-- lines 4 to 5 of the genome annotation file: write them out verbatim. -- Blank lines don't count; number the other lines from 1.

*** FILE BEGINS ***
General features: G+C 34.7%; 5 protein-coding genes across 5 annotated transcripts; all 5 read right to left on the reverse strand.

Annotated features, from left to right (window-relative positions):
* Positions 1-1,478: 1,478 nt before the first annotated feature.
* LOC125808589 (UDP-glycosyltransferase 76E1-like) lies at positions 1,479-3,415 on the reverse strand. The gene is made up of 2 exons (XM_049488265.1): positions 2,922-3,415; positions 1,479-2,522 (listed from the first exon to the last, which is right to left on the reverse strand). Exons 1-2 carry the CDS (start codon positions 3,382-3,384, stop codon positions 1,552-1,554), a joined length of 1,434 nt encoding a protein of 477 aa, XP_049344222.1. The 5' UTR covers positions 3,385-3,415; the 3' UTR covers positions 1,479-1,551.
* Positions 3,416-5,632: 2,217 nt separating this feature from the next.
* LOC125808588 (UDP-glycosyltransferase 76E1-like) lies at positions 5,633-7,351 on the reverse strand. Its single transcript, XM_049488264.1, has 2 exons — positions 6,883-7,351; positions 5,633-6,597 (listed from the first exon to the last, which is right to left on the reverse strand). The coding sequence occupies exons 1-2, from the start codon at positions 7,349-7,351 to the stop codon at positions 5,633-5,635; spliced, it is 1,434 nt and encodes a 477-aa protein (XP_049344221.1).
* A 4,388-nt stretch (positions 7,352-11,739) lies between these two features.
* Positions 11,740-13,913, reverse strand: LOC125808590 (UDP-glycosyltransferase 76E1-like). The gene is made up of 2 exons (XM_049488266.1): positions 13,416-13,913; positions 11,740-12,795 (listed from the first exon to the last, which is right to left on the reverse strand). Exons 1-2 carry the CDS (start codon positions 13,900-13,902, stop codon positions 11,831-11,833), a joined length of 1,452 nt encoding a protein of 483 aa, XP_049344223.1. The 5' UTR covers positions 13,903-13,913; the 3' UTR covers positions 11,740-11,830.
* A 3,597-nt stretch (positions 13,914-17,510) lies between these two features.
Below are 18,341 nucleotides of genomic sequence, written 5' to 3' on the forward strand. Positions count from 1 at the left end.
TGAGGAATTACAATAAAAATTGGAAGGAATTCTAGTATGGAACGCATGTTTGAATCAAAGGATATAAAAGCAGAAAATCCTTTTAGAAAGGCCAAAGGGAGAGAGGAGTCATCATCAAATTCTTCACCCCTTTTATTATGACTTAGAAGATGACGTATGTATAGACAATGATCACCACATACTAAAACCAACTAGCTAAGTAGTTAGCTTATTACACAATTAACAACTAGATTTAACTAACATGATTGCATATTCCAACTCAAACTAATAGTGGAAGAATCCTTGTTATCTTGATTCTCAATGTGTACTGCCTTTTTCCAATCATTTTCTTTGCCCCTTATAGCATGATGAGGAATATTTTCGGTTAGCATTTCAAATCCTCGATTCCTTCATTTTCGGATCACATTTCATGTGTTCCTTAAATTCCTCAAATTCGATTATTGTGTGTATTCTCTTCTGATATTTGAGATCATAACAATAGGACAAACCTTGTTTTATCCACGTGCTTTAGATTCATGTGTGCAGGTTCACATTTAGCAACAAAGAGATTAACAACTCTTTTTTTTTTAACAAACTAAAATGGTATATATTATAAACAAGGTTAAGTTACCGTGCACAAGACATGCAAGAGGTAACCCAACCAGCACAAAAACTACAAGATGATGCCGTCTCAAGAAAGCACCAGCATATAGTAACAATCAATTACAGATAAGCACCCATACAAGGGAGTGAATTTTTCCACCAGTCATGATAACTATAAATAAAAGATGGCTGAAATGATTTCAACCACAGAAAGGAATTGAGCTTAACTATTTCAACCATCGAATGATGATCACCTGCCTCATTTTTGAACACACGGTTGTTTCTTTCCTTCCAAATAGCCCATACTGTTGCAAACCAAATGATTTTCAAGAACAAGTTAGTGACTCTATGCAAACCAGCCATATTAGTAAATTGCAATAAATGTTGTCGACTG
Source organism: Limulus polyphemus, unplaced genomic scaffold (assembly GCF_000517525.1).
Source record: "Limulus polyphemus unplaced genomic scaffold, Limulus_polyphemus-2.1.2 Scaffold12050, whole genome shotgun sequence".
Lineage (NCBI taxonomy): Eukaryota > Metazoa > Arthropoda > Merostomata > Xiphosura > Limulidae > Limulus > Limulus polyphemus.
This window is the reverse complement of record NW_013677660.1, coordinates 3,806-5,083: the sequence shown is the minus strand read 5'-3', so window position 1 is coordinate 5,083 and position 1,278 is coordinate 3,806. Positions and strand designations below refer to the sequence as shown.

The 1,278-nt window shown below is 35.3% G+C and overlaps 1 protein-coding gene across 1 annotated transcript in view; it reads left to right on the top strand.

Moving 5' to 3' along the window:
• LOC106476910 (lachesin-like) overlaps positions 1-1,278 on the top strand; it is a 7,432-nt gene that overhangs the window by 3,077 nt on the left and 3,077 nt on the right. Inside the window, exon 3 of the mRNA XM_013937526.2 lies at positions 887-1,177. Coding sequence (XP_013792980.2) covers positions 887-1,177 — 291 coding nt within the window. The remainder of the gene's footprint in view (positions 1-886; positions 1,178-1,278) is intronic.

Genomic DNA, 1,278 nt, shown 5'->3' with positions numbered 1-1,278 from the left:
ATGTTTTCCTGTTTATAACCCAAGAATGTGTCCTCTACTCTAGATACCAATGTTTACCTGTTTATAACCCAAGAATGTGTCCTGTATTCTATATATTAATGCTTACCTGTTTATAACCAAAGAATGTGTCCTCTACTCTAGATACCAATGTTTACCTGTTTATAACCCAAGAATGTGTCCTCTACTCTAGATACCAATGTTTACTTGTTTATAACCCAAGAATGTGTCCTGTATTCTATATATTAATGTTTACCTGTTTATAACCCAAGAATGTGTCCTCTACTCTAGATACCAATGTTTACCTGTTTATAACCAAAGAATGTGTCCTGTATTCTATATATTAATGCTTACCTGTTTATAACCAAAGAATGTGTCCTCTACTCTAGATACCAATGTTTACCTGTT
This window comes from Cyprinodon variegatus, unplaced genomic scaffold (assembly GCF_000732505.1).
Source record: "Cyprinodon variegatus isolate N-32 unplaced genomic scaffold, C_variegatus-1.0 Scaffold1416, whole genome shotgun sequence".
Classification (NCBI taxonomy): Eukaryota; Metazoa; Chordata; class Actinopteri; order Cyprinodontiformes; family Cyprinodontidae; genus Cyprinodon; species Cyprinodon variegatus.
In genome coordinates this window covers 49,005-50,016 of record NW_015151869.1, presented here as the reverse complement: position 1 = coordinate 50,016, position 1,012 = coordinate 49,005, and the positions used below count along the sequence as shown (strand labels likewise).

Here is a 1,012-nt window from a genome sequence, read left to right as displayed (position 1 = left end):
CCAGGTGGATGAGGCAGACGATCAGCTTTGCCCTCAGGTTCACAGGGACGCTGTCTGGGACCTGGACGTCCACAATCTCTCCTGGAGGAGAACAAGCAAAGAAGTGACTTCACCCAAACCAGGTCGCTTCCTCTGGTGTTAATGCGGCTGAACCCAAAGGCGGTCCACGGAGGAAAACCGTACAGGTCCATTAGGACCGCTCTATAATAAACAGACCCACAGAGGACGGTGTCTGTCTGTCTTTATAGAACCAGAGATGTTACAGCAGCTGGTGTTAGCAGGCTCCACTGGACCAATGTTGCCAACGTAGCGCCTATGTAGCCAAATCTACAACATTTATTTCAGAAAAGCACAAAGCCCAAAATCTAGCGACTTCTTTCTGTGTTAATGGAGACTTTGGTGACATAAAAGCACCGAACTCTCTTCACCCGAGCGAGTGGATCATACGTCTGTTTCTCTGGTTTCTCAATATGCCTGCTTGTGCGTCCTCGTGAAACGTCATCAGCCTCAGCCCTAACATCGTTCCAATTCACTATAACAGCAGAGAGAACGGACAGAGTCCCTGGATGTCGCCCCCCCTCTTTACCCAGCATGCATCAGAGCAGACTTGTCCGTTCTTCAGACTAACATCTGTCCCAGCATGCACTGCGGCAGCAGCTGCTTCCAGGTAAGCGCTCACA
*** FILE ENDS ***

* LOC125808589 (UDP-glycosyltransferase 76E1-like) lies at positions 1,479-3,415 on the reverse strand. The gene is made up of 2 exons (XM_049488265.1): positions 2,922-3,415; positions 1,479-2,522 (listed from the first exon to the last, which is right to left on the reverse strand). Exons 1-2 carry the CDS (start codon positions 3,382-3,384, stop codon positions 1,552-1,554), a joined length of 1,434 nt encoding a protein of 477 aa, XP_049344222.1. The 5' UTR covers positions 3,385-3,415; the 3' UTR covers positions 1,479-1,551.
* Positions 3,416-5,632: 2,217 nt separating this feature from the next.